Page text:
While Okanagan residents have been digging out after some heavy snowfalls in early January, the latest snow survey data for Summerland, measured on Jan. 1, shows measurements close to normal levels.
Beginning Jan. 1, the municipality of Summerland measures the snow depth at two sites each month, and then twice a month in May and June, until the snow has melted. The two sites are to the west of the community.
At Summerland Reservoir, the snow depth on Jan. 1 was 660 millimetres, or the equivalent of 116 millimetres of water. This is 105 per cent of the historical average water equivalent of 110 millimetres based on 59 years of snow measurements.
At Isintok Lake, the snow depth on Jan. 1 was 450 millimetres, or the equivalent of 80 millimetres of water. This is 100 per cent of the historical average water equivalent for this site.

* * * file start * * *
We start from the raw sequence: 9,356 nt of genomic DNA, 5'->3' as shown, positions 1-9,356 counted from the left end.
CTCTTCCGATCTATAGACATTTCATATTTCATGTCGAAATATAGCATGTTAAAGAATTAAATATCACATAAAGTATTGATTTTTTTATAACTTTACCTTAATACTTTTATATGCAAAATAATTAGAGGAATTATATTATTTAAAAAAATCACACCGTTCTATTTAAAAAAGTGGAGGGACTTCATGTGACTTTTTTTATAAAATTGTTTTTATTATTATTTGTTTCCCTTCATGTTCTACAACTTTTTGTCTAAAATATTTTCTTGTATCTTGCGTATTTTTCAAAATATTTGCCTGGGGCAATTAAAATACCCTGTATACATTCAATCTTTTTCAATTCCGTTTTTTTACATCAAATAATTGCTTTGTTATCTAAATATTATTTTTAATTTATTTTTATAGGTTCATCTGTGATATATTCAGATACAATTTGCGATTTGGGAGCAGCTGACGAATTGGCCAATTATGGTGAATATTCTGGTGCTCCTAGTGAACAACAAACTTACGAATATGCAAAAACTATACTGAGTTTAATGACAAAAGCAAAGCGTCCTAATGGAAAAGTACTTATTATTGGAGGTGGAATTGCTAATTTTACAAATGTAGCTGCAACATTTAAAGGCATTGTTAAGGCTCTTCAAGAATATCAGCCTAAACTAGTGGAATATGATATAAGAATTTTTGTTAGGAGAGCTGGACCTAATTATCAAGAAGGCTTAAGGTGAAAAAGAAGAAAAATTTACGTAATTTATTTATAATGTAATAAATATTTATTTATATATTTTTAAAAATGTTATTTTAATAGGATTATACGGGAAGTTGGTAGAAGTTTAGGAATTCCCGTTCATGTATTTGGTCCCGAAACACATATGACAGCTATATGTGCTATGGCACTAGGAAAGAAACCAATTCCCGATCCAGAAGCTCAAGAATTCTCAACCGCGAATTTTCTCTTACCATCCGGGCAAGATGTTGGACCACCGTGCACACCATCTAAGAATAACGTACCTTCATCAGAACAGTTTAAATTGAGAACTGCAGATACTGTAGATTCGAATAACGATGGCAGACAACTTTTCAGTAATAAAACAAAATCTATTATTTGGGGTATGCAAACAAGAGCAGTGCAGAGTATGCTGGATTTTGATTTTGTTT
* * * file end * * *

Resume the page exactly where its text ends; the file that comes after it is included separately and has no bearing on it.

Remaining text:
A year ago, the water equivalent at Summerland Reservoir was 148 per cent of the historical average, while at Isintok Lake, the measurement was at 104 per cent of the historical average. At other sites in the region, the snow pack levels were also well above normal levels in January 2021.
In January 2020, the snow pack measurement at Summerland Reservoir was 101 per cent of normal, while at Isintok Lake, it was at 75 per cent of normal.
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